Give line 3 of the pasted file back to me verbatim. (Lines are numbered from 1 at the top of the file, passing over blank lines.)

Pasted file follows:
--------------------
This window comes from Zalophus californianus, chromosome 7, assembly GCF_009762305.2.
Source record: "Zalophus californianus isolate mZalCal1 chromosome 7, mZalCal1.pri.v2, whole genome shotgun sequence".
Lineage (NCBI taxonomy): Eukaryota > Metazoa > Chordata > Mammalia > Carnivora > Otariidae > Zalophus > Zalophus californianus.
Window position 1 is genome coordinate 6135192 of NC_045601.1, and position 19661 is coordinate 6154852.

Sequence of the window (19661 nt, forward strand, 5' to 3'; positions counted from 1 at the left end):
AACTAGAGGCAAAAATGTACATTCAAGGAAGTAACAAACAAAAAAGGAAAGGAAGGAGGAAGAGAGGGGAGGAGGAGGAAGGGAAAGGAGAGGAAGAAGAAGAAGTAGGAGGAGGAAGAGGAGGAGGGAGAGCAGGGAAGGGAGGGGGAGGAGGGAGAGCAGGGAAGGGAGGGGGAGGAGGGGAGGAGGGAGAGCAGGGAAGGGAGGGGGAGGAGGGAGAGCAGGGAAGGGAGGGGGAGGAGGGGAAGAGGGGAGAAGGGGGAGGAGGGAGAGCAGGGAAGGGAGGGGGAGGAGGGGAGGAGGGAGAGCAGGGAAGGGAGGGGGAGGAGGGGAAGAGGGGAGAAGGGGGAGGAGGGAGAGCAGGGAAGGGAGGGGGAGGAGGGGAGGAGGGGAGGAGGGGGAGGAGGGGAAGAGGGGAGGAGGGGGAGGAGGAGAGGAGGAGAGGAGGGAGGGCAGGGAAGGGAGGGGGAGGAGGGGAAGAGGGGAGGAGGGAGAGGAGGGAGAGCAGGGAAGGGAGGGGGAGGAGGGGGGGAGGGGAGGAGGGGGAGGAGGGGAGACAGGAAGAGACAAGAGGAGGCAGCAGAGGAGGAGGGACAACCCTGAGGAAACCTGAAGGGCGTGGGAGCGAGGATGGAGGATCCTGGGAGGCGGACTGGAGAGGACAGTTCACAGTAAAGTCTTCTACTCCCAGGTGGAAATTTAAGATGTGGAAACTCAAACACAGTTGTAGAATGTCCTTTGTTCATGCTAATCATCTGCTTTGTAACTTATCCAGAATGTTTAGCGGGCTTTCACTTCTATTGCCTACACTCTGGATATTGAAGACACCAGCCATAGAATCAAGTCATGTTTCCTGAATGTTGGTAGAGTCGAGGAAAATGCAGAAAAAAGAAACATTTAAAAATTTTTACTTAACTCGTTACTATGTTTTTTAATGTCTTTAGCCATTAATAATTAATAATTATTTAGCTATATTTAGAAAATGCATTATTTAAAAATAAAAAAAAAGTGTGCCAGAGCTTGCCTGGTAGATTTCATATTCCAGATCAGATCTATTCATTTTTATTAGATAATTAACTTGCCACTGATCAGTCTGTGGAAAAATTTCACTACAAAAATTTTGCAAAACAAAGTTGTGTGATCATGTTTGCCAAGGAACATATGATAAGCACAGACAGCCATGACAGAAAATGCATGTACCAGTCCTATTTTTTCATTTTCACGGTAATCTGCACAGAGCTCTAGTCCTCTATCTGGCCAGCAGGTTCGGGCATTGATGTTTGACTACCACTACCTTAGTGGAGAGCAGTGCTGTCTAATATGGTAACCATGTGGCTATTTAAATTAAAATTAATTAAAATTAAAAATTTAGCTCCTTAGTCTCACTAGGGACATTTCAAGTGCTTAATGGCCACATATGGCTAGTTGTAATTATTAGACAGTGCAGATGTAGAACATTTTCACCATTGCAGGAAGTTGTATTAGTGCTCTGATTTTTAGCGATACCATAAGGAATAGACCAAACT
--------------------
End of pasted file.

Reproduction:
Lineage (NCBI taxonomy): Eukaryota > Metazoa > Chordata > Mammalia > Carnivora > Otariidae > Zalophus > Zalophus californianus.